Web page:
Difference Between 1100 and 1200 Goldwingby Jillian O'Keeffe
Honda first built the iconic Goldwing touring motorcycle in 1974, and the bike got a few upgrades in the following years. The GL 1100 and GL 1200 are both animals of the 1980s and the major difference between them was the size of the engine. Honda tweaked the bike almost every year until the GL 1200 turned into the GL 1500 in 1987.
Honda built the GL 1100 from 1980 through 1983. The GL 1200 ran from 1984. The GL 1100 was built in Japan until May 1981, when Honda moved production to Ohio.
Each Goldwing year had more than one trim of bike. For 1980 and 1981, Honda sold the GL 1100 as a Standard or an Interstate model. In 1982, the Aspencade joined the two other Goldwings. The GL 1200 kept these trims until 1985, when Honda dropped the Standard and instead produced a Limited Edition.
The Limited Edition gave way to the SEi in 1986 and then in 1987, Honda dropped the SEi, leaving only the Interstate and the Aspencade.
The GL 1100 had a 1085cc boxer engine with four cylinders and two valves per cylinder. The bore and stroke of the cylinders was 3.0 inches by 2.4 inches (75 mm by 61.4 mm) and the engine produced 81 horsepower (hp) at 7,000 revolutions per minute (rpm). The bike produced a torque of 64.9 foot-pounds at 5,500 rpm.
The GL 1200 had a 1182cc boxer engine, also with four cylinders with two valves per cylinder. The bore and stroke of the cylinders was 3.0 inches by 2.4 inches (76 mm by 61.4 mm) and the engine produced more horsepower than before at 94 hp at 7,000 rpm. This bike produced a torque of 77.4 ft-lbs. at 5,500 rpm.
Both Goldwings had a four stroke engine and were liquid-cooled. They had a five speed gearbox and a shaft final drive system. The front brakes were 9.1 inch (232mm) discs with two-piston calipers and the rear brake was a single disc of 9.8 inch (250mm) diameter with one-piston calipers.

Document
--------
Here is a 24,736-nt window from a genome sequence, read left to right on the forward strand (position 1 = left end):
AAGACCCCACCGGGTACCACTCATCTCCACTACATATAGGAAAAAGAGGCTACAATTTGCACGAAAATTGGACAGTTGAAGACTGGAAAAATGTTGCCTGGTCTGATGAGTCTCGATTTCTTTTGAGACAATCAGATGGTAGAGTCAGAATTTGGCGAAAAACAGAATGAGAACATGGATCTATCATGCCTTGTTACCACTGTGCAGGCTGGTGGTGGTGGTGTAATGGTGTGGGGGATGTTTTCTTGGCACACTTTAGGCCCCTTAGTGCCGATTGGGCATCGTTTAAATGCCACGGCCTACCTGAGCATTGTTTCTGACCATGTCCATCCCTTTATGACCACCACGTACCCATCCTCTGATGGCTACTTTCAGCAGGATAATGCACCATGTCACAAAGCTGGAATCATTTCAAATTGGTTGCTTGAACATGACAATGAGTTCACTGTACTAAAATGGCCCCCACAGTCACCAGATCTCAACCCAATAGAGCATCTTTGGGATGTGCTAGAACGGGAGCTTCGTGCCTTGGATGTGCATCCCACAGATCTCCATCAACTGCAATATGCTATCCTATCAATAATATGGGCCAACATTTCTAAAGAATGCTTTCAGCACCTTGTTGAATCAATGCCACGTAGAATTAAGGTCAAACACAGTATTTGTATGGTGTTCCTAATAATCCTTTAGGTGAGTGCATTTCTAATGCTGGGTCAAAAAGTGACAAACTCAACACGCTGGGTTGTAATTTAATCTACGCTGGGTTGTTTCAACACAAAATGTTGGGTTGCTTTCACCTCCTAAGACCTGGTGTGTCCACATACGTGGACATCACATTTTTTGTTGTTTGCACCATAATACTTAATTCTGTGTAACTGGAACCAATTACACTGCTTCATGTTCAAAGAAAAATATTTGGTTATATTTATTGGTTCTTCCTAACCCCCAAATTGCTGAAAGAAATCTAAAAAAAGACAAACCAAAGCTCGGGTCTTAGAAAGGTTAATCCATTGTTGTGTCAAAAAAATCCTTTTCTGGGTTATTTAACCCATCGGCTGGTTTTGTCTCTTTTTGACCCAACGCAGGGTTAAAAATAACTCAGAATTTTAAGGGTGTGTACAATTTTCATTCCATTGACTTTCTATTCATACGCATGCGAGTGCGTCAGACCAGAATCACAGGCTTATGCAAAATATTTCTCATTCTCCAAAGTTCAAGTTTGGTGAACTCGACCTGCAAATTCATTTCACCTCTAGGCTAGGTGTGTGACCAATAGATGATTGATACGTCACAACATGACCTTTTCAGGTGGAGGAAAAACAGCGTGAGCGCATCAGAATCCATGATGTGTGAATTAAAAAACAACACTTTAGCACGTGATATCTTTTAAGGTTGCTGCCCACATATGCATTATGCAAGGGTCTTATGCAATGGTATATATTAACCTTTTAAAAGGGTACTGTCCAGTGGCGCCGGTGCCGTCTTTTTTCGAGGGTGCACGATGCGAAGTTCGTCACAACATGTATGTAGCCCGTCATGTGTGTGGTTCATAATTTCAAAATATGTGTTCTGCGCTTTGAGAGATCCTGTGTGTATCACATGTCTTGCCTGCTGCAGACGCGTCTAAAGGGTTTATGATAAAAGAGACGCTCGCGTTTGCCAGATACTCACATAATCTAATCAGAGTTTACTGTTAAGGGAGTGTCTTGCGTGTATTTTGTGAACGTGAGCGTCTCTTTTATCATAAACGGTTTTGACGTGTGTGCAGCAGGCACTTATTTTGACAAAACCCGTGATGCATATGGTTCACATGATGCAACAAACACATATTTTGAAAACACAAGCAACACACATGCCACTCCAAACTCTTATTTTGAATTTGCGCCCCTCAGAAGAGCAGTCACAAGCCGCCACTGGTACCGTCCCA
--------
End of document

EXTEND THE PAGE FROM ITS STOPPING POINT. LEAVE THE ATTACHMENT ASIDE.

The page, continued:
At 64.4 inches, the last GL 1200 in 1987 (the Aspencade trim) had a longer wheelbase than the first GL 1100 (Interstate trim) at 63.2 inches. Honda also increased the size of the fuel tank from 5.3 gallons initially to 5.8 gallons. The 1987 Aspencade was also much heavier than the early Interstate. It weighed 727.5 pounds as opposed to the relatively lightweight 586.4 pounds of the GL 1100.
The 1980 Standard Goldwing had no fairings, trunk or saddlebags, but the Interstate did, and it sparked off the traditional Goldwing look, which remains to this day. The CB radio, a feature also associated with the Goldwing, was first made standard on the 1982 Aspencade, along with a Clarion Type 2 stereo. A linked braking system appeared on the Aspencade in 1983, and Honda also used this on the new GL1200.
The GL 1200 had a hydraulic clutch, which the GL 1100 lacked. The 1984 bike also got four 32mm carburetors, which improved engine response over the GL 1100. The GL 1200 had a lot of Goldwing-specific parts, which was not previously the case for the GL 1100. The 1984 Aspencade got a Panasonic Type 3 stereo system. Fuel injection made an appearance in the Goldwing Limited Edition and the SEi, but the other GL 1200's kept their carburetor fuel system.
Jillian O'Keeffe has been a freelance writer since 2009. Her work appears in regional Irish newspapers including "The Connacht Tribune" and the "Sentinel." O'Keeffe has a Master of Arts in journalism from the National University of Ireland, Galway and a Bachelor of Science in microbiology from University College Cork.